The catalyst carriers 14 a and 14 b are porous alumina or the like that support a catalyst. The catalyst is selected from metals of groups 8 to 10, such as nickel and cobalt and alloys thereof, according to the fuel to be used. The catalyst carrier 14 a that supports a catalyst for combustion is held on the surface of the heater 9 a. The catalyst carrier 14 b that supports a catalyst for reaction is held on the surface of the region including the temperature detecting element 10.
The substrate 15 (silicon substrate or the like) has two paired grooves 15 a and 15 b formed in one surface thereof. These grooves constitute the above-mentioned channels 4 a and 4 b, respectively. For example, the groove 15 a constitutes the heating channel, at both ends of which are formed the inlet 16 i and outlet 16 o for fuel. The heating channel permits fuel to flow from the inlet 16 i to the outlet 16 o, so that fuel burns during its flow. The groove 15 b constitutes the reaction channel, at both ends of which are formed the inlet 17 i and the outlet 17 o for the material to be reformed (or fuel). The reaction channel permits fuel to flow from the inlet 17 i to the outlet 17 o, so that the material undergoes reformation during its flow. The gas resulting from reformation is discharged from the outlet 17 o.
The substrate 15 also has a rectangular recess (cavity) 18 formed on its reverse side (opposite to that side on which the grooves 15 a and 15 b are formed). This recess may be formed by performing partial etching on the silicon substrate.
Incidentally, for easy understanding, the example shown here is assumed to have two grooves 15 a and 15 b extending along each other on the substrate. That part in which these grooves are formed is a silicon oxide thin film 19 (about 5 to 10 μm thick).
When the substrate 7 and the substrate 15 are bonded together, the groove 15 a constitutes the channel 4 a for combustion and the groove 15 b constitutes the channel 4 b for reformation, as shown in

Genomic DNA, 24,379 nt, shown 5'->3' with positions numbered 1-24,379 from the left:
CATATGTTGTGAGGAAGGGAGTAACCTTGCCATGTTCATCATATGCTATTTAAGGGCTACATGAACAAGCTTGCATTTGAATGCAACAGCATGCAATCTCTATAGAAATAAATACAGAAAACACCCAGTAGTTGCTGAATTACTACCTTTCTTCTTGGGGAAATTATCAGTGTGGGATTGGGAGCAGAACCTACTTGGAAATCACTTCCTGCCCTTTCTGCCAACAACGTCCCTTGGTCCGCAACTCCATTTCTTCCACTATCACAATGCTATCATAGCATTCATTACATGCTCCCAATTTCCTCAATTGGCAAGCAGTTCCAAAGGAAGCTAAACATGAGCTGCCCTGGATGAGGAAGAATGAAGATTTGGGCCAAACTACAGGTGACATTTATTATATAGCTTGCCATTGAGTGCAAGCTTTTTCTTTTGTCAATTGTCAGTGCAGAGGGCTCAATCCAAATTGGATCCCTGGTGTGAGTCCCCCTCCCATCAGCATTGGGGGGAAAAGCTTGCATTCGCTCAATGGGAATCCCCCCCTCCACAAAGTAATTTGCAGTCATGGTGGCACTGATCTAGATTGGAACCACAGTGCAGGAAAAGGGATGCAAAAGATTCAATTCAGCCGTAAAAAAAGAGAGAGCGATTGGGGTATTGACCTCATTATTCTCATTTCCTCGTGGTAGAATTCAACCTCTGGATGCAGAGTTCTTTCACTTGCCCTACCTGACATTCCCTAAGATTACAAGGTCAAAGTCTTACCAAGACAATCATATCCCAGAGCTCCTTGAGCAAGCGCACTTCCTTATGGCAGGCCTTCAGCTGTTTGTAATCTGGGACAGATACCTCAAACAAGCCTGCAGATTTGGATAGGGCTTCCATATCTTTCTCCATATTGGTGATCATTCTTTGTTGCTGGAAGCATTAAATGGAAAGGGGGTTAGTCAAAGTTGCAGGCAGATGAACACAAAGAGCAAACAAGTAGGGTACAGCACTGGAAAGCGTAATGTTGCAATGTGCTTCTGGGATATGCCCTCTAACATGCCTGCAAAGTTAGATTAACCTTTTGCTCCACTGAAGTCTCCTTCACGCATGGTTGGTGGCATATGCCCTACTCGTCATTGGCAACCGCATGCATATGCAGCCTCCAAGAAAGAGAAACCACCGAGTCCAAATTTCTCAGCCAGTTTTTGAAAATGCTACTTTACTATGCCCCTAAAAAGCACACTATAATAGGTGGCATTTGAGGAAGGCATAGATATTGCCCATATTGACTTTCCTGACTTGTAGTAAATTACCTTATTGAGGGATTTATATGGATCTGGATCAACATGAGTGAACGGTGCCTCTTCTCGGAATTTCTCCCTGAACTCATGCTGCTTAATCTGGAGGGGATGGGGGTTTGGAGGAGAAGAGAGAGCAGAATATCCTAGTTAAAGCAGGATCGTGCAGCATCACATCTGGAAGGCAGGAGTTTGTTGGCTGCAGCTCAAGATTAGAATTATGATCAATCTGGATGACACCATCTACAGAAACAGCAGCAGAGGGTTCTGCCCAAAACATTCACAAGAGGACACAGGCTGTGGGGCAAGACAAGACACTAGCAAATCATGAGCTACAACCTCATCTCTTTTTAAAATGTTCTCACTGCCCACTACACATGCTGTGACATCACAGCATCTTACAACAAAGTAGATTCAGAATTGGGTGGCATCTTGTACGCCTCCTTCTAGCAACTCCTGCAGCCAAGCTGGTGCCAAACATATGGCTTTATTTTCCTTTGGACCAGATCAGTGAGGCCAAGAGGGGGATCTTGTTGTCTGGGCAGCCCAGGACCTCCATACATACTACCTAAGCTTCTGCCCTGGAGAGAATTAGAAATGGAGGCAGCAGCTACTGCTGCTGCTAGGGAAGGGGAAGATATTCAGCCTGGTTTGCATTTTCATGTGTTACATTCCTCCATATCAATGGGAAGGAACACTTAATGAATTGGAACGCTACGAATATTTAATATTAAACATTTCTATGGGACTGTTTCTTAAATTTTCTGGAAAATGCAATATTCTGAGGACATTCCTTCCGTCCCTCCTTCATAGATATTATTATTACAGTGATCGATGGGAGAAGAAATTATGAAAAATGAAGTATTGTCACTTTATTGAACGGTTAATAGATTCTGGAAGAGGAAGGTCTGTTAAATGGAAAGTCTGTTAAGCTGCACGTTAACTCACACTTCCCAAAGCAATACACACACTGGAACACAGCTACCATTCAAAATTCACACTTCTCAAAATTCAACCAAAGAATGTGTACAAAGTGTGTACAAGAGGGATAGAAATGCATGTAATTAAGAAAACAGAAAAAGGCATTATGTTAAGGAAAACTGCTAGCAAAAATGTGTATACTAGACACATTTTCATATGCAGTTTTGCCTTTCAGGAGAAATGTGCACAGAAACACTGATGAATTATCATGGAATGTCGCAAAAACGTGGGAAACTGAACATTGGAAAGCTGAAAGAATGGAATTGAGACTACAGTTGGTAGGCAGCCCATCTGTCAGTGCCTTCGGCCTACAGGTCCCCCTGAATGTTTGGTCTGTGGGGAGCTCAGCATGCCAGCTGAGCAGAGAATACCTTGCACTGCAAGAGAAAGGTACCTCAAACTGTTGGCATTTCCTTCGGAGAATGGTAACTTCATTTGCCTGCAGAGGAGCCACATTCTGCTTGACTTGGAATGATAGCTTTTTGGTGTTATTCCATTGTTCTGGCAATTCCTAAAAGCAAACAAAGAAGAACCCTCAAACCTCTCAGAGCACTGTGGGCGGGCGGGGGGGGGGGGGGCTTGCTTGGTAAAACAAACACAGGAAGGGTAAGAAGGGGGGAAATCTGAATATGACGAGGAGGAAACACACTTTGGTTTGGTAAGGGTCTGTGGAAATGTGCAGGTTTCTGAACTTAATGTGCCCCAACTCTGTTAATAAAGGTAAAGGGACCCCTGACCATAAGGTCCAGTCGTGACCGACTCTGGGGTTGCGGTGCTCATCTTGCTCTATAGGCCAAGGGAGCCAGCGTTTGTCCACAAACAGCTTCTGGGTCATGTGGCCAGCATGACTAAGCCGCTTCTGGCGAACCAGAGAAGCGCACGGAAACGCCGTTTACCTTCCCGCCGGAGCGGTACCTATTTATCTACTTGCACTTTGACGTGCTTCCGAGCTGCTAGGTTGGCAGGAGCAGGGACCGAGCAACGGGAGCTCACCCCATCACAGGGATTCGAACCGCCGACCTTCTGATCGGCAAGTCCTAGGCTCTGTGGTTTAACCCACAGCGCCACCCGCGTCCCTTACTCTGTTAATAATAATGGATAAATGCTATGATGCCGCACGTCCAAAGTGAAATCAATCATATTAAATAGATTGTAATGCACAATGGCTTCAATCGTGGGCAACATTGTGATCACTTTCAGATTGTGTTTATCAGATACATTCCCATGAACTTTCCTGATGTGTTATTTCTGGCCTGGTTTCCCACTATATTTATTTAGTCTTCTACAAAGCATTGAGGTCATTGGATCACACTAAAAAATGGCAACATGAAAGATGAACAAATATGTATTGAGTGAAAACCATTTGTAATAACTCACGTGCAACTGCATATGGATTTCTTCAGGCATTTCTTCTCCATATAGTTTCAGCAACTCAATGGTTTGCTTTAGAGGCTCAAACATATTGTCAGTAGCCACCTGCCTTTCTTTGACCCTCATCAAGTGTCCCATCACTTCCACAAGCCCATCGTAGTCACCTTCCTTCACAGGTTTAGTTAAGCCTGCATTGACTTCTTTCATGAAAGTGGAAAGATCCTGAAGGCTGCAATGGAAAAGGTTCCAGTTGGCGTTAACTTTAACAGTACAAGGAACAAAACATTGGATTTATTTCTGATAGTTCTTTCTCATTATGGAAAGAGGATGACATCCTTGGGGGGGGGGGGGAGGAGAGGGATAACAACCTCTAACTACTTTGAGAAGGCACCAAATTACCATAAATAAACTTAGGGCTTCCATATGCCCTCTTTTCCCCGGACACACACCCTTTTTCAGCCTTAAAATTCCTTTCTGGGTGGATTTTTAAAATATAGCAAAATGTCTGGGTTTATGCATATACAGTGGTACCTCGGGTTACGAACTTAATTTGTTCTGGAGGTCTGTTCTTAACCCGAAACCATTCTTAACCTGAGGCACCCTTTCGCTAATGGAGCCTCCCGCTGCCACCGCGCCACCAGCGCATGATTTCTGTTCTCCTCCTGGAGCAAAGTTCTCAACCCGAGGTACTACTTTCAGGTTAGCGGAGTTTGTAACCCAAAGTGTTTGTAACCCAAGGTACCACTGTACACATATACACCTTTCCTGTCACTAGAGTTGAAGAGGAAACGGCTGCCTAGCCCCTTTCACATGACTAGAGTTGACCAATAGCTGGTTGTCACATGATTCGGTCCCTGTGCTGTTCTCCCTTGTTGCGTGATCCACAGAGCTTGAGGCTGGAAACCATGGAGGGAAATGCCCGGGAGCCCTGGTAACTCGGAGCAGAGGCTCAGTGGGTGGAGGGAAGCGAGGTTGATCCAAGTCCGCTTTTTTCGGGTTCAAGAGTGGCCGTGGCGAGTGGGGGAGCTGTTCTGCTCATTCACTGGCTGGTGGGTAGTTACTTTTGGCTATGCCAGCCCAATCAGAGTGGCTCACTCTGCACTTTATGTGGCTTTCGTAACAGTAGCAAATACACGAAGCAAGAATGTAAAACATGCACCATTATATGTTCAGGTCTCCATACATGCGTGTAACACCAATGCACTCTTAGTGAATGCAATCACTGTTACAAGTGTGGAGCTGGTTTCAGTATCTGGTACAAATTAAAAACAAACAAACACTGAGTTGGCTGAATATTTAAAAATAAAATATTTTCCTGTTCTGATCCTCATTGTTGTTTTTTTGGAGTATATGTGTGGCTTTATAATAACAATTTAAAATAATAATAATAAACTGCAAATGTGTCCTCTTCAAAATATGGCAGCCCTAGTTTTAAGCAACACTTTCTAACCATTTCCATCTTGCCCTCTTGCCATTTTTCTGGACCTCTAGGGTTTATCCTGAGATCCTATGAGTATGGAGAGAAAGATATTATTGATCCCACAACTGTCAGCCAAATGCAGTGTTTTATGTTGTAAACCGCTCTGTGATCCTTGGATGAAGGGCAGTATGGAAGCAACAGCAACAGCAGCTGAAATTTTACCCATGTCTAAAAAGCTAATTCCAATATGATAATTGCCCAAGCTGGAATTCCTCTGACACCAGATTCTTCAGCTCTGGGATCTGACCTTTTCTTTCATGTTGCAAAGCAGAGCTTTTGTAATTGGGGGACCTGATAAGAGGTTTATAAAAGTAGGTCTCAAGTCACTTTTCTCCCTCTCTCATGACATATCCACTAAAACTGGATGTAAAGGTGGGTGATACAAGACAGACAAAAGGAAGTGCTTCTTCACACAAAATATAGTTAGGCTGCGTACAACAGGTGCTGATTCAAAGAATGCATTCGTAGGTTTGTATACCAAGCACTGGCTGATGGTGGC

There exists in the heating channel 4 a the heating means 20, which constitutes of the heater 9 a and the catalyst carrier 14 a. The heating means burns the fuel supplied to the heating channel. The heat of combustion from the combustion channel 4 a is transferred to the reaction channel 4 b through the heat exchanger 8.
There exists in the reaction channel 4 b the catalyst carrier 14 b, so that the fuel flowing through the reaction channel 4 b receives heat from the heat exchanger 8 and undergoes reformation.
The structure 21 (encircled by an ellipse of broken line in
Also, as shown in
The structure 21 mentioned above is supported at a desired position in the heat insulating spaces 23 and 25. Supporting is accomplished by the thin films 13 and 19 in this example.
The fine structure mentioned above can be produced by using the microprocessing technology. It is useful for efficient heat exchange for a small, thin apparatus.
The first substrate 22 may be formed from any material, which is not specifically restricted. However, selection of material should be made in consideration of adhesion to the second substrate 7, linear expansion coefficient, and thermal conductivity. For example, in the case where the second substrate 7 is that of silicon, the first substrate 22 should preferably be that of silicon, ceramics, glass, or synthetic resin (such as polyimide, polytetrafluoroethylene, and PDMS [polydimethylsiloxane]). Bonding between the first substrate 22 and the second substrate 7 should be accomplished by anodic bonding, adhesion (with a resin adhesive), thermal contact bonding, or laser welding.
The second substrate 7 is usually that of silicon; however, it may also be made of ceramics or resin.
The second substrate 7 has the recess 7 a formed in one surface (front face) thereof. The recess 7 a functions as the heat insulating space 23, and the bottom of the recess 7 a is left as a thin film. It may be formed by RIE (dry etching), wet etching, UV light etching, laser etching, proton beam etching, etching by electron beam writing, or micromolding. Plasma etching or solution anisotropic etching is desirable. Unless a very thin bottom is necessary, the recess 7 a may be formed by mechanical process such as sand blasting.